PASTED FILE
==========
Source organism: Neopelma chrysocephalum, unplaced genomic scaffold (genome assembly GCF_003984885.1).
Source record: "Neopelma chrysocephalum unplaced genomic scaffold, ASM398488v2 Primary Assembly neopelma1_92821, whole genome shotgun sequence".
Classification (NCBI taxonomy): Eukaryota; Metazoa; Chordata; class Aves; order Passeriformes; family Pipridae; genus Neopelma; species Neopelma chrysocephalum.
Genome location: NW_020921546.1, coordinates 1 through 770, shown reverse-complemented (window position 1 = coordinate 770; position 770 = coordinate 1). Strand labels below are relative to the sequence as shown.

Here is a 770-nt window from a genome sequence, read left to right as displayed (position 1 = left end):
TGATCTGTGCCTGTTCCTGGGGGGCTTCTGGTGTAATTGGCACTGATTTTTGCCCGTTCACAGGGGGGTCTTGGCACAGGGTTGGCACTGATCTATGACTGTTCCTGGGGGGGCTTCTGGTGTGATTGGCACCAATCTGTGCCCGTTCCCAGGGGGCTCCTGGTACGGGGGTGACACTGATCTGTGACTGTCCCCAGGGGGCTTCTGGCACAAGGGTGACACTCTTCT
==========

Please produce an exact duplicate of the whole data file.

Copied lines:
Source organism: Neopelma chrysocephalum, unplaced genomic scaffold (genome assembly GCF_003984885.1).
Source record: "Neopelma chrysocephalum unplaced genomic scaffold, ASM398488v2 Primary Assembly neopelma1_92821, whole genome shotgun sequence".
Classification (NCBI taxonomy): Eukaryota; Metazoa; Chordata; class Aves; order Passeriformes; family Pipridae; genus Neopelma; species Neopelma chrysocephalum.
Genome location: NW_020921546.1, coordinates 1 through 770, shown reverse-complemented (window position 1 = coordinate 770; position 770 = coordinate 1). Strand labels below are relative to the sequence as shown.

Here is a 770-nt window from a genome sequence, read left to right as displayed (position 1 = left end):
TGATCTGTGCCTGTTCCTGGGGGGCTTCTGGTGTAATTGGCACTGATTTTTGCCCGTTCACAGGGGGGTCTTGGCACAGGGTTGGCACTGATCTATGACTGTTCCTGGGGGGGCTTCTGGTGTGATTGGCACCAATCTGTGCCCGTTCCCAGGGGGCTCCTGGTACGGGGGTGACACTGATCTGTGACTGTCCCCAGGGGGCTTCTGGCACAAGGGTGACACTCTTCT